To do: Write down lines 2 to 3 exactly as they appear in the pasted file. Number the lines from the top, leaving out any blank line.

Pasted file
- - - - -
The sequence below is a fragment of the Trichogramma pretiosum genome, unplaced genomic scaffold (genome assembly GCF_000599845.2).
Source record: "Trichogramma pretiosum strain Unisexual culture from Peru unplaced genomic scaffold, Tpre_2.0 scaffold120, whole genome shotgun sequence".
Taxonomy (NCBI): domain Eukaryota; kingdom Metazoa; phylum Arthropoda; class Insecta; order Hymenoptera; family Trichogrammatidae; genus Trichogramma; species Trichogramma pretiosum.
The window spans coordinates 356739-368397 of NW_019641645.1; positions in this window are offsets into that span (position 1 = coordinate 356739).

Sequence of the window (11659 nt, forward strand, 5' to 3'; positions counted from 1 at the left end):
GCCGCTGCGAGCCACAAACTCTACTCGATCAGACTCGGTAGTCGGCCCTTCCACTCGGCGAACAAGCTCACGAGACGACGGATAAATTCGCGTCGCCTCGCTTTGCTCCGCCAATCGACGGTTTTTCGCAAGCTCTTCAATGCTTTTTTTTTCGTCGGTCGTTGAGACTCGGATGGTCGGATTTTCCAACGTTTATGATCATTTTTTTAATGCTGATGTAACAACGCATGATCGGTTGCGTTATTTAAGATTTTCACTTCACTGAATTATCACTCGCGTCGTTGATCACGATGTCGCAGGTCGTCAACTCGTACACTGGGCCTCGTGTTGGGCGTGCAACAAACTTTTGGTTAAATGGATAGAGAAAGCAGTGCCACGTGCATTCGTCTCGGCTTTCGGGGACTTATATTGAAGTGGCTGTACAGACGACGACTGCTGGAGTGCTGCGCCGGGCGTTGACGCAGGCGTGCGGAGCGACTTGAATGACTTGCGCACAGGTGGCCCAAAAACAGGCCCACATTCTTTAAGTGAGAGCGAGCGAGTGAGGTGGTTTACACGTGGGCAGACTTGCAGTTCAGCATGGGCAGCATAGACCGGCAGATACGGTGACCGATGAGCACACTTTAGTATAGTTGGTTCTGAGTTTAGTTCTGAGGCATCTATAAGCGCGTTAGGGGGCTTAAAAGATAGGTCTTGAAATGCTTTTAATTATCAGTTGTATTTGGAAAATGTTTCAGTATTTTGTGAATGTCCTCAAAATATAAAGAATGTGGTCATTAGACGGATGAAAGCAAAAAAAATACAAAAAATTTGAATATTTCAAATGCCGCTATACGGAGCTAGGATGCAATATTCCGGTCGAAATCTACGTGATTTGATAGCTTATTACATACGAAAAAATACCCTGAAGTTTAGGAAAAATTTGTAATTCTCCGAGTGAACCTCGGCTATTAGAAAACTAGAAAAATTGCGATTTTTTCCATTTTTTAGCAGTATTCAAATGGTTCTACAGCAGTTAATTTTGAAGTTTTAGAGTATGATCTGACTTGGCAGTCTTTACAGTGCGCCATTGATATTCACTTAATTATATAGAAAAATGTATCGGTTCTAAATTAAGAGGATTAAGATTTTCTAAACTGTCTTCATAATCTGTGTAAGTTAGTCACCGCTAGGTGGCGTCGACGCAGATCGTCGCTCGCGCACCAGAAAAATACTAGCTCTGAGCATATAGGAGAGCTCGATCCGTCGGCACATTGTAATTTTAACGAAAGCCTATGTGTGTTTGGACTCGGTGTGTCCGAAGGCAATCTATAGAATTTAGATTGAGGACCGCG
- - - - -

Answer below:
Source record: "Trichogramma pretiosum strain Unisexual culture from Peru unplaced genomic scaffold, Tpre_2.0 scaffold120, whole genome shotgun sequence".
Taxonomy (NCBI): domain Eukaryota; kingdom Metazoa; phylum Arthropoda; class Insecta; order Hymenoptera; family Trichogrammatidae; genus Trichogramma; species Trichogramma pretiosum.